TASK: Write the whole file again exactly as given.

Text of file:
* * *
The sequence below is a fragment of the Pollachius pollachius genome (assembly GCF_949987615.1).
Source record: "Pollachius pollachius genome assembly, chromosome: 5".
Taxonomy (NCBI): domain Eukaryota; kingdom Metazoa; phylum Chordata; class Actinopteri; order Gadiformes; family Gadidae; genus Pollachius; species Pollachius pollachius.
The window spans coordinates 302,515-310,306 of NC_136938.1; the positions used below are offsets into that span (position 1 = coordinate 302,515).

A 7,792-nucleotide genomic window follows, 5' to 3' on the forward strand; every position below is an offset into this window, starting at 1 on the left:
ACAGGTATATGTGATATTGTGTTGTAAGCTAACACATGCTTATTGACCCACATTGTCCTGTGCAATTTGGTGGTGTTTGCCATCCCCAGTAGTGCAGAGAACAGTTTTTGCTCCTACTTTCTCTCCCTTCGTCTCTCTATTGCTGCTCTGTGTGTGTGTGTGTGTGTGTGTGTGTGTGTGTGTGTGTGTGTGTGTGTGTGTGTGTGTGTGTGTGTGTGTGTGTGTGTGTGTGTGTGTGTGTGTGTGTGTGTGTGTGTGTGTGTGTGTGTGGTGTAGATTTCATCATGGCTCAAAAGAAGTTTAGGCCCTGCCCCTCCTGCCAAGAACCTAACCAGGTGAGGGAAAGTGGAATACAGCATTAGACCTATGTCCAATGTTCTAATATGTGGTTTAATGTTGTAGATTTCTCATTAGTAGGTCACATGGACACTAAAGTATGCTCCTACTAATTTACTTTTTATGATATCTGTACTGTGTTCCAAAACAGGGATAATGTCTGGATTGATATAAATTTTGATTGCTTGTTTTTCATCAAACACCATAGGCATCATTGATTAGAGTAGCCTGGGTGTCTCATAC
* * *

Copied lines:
The sequence below is a fragment of the Pollachius pollachius genome (assembly GCF_949987615.1).
Source record: "Pollachius pollachius genome assembly, chromosome: 5".
Taxonomy (NCBI): domain Eukaryota; kingdom Metazoa; phylum Chordata; class Actinopteri; order Gadiformes; family Gadidae; genus Pollachius; species Pollachius pollachius.
The window spans coordinates 302,515-310,306 of NC_136938.1; the positions used below are offsets into that span (position 1 = coordinate 302,515).

A 7,792-nucleotide genomic window follows, 5' to 3' on the forward strand; every position below is an offset into this window, starting at 1 on the left:
ACAGGTATATGTGATATTGTGTTGTAAGCTAACACATGCTTATTGACCCACATTGTCCTGTGCAATTTGGTGGTGTTTGCCATCCCCAGTAGTGCAGAGAACAGTTTTTGCTCCTACTTTCTCTCCCTTCGTCTCTCTATTGCTGCTCTGTGTGTGTGTGTGTGTGTGTGTGTGTGTGTGTGTGTGTGTGTGTGTGTGTGTGTGTGTGTGTGTGTGTGTGTGTGTGTGTGTGTGTGTGTGTGTGTGTGTGTGTGTGTGTGTGTGTGTGTGGTGTAGATTTCATCATGGCTCAAAAGAAGTTTAGGCCCTGCCCCTCCTGCCAAGAACCTAACCAGGTGAGGGAAAGTGGAATACAGCATTAGACCTATGTCCAATGTTCTAATATGTGGTTTAATGTTGTAGATTTCTCATTAGTAGGTCACATGGACACTAAAGTATGCTCCTACTAATTTACTTTTTATGATATCTGTACTGTGTTCCAAAACAGGGATAATGTCTGGATTGATATAAATTTTGATTGCTTGTTTTTCATCAAACACCATAGGCATCATTGATTAGAGTAGCCTGGGTGTCTCATAC